For what purpose do you use BIM, robot dogs or UAVs at Rhomberg?
To put it very prosaically: To make the work easier, more comfortable, safer and more effective. For example, we use UAVs to take inventory at our Rheintal Resource Centre in Hohenems to determine the quantities of different raw materials such as gravel and crushed stone. They are also used for documentation purposes on construction sites and in existing buildings in need of renovation or conversion, such as thermal images.
Robot dogs like our Spot “Terence”, who has been part of our team since August 2020, have great potential for repetitive work and in rough terrain. For example, Spot overtakes the carrying of heavy objects or missions in dangerous environments. This is where Spot has the most significant benefit for us. By the way, it becomes really interesting with the various extensions, so-called “payloads” such as 3D laser scanners, for example, the Leica RTC360 or the Leica BLK2GO, other sensors or cameras. At the moment, we are still in the test phase to see what will be possible on our construction sites.
For the BIM topic, we have established a specialised team with Integral Planning. This team models and plans buildings in 3D and develops the planning for all trades step by step. Through the data generated in this way, we see the potential with BIM to better optimise the buildings and the associated processes to contribute towards sustainability. For example, through a more resource-efficient use of materials and machines.
What are the requirements for you resulting from the changes in the cooperation with service providers or suppliers of surveying and data processing solutions such as Leica Geosystems / Hexagon?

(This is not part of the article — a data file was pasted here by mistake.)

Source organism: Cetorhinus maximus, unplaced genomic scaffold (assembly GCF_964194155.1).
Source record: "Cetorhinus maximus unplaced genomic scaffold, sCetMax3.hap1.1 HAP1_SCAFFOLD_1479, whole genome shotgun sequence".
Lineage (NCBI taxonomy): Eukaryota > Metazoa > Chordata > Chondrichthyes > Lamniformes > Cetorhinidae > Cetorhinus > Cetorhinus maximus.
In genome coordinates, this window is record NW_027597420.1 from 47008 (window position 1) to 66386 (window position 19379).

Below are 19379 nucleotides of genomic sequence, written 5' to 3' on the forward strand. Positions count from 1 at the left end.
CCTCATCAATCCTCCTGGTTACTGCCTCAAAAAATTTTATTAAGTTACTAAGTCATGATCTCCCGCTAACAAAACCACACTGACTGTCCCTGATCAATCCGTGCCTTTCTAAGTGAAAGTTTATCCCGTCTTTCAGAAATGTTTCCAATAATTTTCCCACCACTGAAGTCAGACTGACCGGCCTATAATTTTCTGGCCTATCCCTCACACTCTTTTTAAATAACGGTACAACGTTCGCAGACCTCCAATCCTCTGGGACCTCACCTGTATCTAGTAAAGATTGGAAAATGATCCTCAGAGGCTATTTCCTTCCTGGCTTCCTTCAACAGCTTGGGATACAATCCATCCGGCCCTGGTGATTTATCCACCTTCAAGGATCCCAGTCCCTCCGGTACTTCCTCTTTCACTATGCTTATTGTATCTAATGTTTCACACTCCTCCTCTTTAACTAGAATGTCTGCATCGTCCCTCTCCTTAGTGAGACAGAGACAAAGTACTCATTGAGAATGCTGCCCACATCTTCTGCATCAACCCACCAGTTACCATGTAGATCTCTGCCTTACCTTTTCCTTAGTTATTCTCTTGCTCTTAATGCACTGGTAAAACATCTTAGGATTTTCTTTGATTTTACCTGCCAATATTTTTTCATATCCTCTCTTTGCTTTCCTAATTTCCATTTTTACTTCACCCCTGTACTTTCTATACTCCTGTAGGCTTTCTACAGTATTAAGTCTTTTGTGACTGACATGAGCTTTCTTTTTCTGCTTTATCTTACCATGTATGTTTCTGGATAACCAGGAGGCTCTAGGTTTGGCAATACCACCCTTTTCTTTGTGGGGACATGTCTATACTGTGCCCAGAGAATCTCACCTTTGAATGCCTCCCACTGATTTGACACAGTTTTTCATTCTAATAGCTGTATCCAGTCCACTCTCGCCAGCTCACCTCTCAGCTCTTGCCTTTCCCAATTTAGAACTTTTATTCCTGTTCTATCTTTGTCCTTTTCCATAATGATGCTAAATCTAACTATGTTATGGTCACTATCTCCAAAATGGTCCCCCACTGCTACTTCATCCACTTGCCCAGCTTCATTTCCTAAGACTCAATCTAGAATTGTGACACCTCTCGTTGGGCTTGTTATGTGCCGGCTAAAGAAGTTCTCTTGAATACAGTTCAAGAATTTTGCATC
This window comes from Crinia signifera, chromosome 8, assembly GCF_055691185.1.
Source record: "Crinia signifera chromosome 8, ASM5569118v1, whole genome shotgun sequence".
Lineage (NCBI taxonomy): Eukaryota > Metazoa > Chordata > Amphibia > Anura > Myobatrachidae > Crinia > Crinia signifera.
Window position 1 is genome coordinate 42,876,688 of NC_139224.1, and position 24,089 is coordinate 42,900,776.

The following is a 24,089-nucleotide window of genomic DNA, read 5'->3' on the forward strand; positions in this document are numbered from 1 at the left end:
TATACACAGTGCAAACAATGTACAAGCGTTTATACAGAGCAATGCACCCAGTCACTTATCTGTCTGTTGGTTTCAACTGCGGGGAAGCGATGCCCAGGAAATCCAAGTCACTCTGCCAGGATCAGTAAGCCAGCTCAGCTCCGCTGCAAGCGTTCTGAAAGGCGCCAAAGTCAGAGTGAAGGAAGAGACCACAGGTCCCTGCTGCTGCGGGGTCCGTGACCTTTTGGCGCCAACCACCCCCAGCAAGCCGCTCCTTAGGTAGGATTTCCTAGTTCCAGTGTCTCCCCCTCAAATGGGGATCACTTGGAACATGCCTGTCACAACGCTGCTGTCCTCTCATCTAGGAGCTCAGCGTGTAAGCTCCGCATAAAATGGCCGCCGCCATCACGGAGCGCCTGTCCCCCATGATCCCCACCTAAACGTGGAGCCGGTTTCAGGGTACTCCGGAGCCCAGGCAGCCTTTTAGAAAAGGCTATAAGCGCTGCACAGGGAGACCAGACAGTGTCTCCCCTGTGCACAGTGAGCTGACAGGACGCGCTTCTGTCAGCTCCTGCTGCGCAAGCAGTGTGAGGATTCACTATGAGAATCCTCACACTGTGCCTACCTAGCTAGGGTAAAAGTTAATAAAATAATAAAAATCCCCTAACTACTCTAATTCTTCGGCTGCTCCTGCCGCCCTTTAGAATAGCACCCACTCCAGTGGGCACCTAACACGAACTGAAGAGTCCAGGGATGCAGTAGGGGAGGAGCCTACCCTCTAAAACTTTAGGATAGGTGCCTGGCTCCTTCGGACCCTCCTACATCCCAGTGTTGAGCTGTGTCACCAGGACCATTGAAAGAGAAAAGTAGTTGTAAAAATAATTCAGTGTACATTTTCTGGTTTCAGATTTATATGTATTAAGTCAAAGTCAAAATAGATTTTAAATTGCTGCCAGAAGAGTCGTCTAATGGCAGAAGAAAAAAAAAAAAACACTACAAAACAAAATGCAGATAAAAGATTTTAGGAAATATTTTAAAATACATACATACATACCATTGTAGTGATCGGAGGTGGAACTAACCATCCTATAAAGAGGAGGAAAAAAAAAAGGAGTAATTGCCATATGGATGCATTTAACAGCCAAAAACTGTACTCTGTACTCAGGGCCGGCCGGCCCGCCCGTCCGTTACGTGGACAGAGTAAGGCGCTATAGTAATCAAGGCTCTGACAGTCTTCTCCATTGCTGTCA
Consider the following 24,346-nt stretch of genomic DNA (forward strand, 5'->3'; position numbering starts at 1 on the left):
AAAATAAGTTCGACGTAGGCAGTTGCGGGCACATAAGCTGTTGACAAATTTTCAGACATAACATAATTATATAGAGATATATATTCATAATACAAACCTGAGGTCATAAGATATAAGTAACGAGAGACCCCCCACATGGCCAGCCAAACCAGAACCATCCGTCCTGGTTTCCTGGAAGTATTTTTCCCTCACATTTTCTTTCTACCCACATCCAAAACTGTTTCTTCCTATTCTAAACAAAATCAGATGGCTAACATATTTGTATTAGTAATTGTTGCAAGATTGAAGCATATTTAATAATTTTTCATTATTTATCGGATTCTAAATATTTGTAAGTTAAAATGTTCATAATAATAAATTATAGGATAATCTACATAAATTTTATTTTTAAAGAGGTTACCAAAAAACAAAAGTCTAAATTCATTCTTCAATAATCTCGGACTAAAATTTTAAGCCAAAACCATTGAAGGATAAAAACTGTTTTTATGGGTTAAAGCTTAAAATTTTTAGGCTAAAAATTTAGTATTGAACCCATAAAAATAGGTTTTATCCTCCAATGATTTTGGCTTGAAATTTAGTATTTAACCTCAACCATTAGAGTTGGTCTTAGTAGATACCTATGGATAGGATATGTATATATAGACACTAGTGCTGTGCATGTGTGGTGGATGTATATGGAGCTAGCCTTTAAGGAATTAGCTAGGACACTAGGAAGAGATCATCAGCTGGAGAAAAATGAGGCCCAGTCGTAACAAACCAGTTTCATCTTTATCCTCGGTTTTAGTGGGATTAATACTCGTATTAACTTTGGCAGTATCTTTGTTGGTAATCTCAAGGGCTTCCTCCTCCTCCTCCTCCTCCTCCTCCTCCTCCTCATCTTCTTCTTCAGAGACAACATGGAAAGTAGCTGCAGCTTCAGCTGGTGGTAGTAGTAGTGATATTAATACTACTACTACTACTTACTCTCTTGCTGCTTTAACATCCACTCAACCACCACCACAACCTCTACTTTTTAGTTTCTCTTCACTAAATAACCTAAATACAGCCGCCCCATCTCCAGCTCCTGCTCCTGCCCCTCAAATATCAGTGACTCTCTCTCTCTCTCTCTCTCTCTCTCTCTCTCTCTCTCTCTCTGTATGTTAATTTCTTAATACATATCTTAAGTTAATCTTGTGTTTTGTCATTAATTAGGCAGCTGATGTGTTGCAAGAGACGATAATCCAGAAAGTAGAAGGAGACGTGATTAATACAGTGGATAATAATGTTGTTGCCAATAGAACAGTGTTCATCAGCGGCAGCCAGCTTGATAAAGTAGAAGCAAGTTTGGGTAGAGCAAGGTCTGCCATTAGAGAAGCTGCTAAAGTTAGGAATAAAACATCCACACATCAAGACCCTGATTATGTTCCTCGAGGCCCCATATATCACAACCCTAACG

From my point of view, the essential requirements are the topics “Data Sharing”, “Process Automation” and “Usability”.
Data Sharing: The exchange of data between different, heterogeneous system landscapes must be enabled or supported. For this, we need standardised data formats and seamless communication interfaces, in other words: interoperability. Only in this way can the data from a 3D laser scanner, for example, be transferred and processed without problems and loss-free in the most diverse CAD systems. Furthermore, the principle of “single source truth” is an important aspect so that the most recent data status can always be identified and communicated to all process participants.
Process Automation: We need systems that can automatically extract information from unstructured data such as point clouds, photos or videos. For example, this is important to carry out a TARGET-ACTUAL comparison for documentation or progress monitoring, ideally also automated or at least partially automated.
Usability: User-friendliness is generally very important for devices and software products and a decisive factor in how users accept these systems. Our employees are experts in the construction sector, and they should concentrate on their tasks. Therefore, they should require no special IT expertise for operation.
In your opinion, what is Leica Geosystems contribution as a sensor and measurement technology manufacturer to advancing digitalisation?
Leica Geosystems’ contribution lies in its bridging function between the real, analogue world and the digital world. The analogue world is about capturing the environment with sensors and measurement technology as precisely as possible and as easily and quickly as possible for the user, as is already possible today with the BLK2GO. The transfer of information from the analogue to the digital world should be loss-free and automated as far as possible, without significant intervention by the user, so that information is available in the cloud, for example.
In the digital world, a lot of work can be taken off the user’s hands if the recorded data is processed so that, for example, a simple target/actual comparison is possible in CAD or BIM. The reverse data flow from the digital to the real world is also exciting, e.g. the projection of boreholes using lasers or data glasses such as the Hololens would be conceivable.
Mr Kamenschek and Mr Beer, thank you for your thoughts on the future of the construction industry.
To learn more about our laser scanning solutions follow the link: https://leica-geosystems.com/products/laser-scanners
To learn more about the Boston Dynamics Spot combined with the RTC360 follow the link: Leica Geosystems Offers Mobile, Agile 3D Reality Capture Solution for Boston Dynamics Spot